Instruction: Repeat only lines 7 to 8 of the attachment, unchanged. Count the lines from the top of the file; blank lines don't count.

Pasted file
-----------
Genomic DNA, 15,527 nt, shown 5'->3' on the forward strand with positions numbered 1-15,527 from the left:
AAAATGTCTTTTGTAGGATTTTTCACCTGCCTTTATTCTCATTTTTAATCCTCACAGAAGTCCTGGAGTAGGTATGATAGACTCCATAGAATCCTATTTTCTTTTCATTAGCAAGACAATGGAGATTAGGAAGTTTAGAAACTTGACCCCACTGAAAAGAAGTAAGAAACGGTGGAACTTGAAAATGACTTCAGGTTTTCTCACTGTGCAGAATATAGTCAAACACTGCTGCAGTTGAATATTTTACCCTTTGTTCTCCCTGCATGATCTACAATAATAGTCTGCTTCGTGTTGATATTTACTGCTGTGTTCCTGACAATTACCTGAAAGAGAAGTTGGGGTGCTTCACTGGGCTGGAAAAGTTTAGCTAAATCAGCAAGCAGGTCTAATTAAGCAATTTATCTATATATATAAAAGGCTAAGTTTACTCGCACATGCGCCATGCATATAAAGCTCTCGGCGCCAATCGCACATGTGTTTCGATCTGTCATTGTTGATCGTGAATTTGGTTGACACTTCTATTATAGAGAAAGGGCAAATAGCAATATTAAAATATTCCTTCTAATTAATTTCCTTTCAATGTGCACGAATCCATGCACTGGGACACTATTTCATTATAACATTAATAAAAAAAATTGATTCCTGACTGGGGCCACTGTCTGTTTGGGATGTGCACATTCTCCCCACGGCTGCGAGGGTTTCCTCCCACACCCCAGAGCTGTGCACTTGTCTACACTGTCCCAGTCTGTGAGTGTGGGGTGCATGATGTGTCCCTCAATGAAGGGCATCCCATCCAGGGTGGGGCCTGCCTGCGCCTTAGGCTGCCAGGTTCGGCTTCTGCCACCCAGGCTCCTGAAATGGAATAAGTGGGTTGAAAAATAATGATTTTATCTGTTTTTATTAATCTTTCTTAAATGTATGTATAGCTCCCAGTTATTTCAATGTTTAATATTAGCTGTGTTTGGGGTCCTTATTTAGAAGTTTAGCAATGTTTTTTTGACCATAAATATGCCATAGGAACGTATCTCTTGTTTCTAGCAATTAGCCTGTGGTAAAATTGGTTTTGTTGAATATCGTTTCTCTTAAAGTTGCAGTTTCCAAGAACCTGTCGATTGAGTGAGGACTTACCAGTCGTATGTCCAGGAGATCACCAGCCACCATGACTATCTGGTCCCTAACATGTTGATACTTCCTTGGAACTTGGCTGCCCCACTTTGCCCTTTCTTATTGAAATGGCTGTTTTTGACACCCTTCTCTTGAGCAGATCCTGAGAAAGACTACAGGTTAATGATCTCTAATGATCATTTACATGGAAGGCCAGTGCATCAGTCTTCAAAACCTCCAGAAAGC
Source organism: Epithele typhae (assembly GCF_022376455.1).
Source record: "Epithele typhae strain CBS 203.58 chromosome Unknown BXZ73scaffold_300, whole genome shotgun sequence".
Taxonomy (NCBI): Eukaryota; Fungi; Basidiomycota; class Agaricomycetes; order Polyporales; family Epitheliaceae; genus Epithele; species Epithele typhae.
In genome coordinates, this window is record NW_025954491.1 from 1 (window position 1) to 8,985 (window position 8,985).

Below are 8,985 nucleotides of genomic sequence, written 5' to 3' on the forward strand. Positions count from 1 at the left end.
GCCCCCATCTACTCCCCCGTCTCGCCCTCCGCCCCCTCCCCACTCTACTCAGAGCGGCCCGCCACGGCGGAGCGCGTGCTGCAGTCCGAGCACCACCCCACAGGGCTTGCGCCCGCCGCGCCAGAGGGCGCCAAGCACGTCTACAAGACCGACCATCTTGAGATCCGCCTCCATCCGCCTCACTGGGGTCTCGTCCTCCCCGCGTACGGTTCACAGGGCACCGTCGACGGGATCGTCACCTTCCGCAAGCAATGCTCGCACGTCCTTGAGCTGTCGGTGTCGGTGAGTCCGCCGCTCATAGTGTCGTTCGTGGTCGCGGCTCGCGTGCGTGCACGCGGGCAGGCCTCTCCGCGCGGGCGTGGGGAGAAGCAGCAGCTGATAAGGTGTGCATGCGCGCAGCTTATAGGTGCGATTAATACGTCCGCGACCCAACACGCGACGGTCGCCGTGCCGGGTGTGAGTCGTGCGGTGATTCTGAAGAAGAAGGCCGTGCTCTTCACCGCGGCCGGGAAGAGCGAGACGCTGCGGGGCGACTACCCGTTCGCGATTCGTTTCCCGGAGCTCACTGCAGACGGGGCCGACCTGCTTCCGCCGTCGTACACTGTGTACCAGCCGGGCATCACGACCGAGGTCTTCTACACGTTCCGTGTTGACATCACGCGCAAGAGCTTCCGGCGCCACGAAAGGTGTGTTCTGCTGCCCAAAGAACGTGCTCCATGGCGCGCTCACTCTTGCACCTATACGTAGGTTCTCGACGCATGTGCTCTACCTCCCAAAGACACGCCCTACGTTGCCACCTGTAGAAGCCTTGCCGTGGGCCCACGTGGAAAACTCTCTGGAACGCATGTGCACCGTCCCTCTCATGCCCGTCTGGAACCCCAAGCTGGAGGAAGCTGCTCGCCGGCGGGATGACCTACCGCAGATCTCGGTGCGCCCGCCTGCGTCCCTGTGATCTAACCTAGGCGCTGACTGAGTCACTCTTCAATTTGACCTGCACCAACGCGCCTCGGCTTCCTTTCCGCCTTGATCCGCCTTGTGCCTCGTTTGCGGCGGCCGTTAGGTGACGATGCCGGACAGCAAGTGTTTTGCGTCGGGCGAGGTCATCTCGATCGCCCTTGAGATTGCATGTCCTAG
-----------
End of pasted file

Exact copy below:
Below are 8,985 nucleotides of genomic sequence, written 5' to 3' on the forward strand. Positions count from 1 at the left end.
GCCCCCATCTACTCCCCCGTCTCGCCCTCCGCCCCCTCCCCACTCTACTCAGAGCGGCCCGCCACGGCGGAGCGCGTGCTGCAGTCCGAGCACCACCCCACAGGGCTTGCGCCCGCCGCGCCAGAGGGCGCCAAGCACGTCTACAAGACCGACCATCTTGAGATCCGCCTCCATCCGCCTCACTGGGGTCTCGTCCTCCCCGCGTACGGTTCACAGGGCACCGTCGACGGGATCGTCACCTTCCGCAAGCAATGCTCGCACGTCCTTGAGCTGTCGGTGTCGGTGAGTCCGCCGCTCATAGTGTCGTTCGTGGTCGCGGCTCGCGTGCGTGCACGCGGGCAGGCCTCTCCGCGCGGGCGTGGGGAGAAGCAGCAGCTGATAAGGTGTGCATGCGCGCAGCTTATAGGTGCGATTAATACGTCCGCGACCCAACACGCGACGGTCGCCGTGCCGGGTGTGAGTCGTGCGGTGATTCTGAAGAAGAAGGCCGTGCTCTTCACCGCGGCCGGGAAGAGCGAGACGCTGCGGGGCGACTACCCGTTCGCGATTCGTTTCCCGGAGCTCACTGCAGACGGGGCCGACCTGCTTCCGCCGTCGTACACTGTGTACCAGCCGGGCATCACGACCGAGGTCTTCTACACGTTCCGTGTTGACATCACGCGCAAGAGCTTCCGGCGCCACGAAAGGTGTGTTCTGCTGCCCAAAGAACGTGCTCCATGGCGCGCTCACTCTTGCACCTATACGTAGGTTCTCGACGCATGTGCTCTACCTCCCAAAGACACGCCCTACGTTGCCACCTGTAGAAGCCTTGCCGTGGGCCCACGTGGAAAACTCTCTGGAACGCATGTGCACCGTCCCTCTCATGCCCGTCTGGAACCCCAAGCTGGAGGAAGCTGCTCGCCGGCGGGATGACCTACCGCAGATCTCGGTGCGCCCGCCTGCGTCCCTGTGATCTAACCTAGGCGCTGACTGAGTCACTCTTCAATTTGACCTGCACCAACGCGCCTCGGCTTCCTTTCCGCCTTGATCCGCCTTGTGCCTCGTTTGCGGCGGCCGTTAGGTGACGATGCCGGACAGCAAGTGTTTTGCGTCGGGCGAGGTCATCTCGATCGCCCTTGAGATTGCATGTCCTAG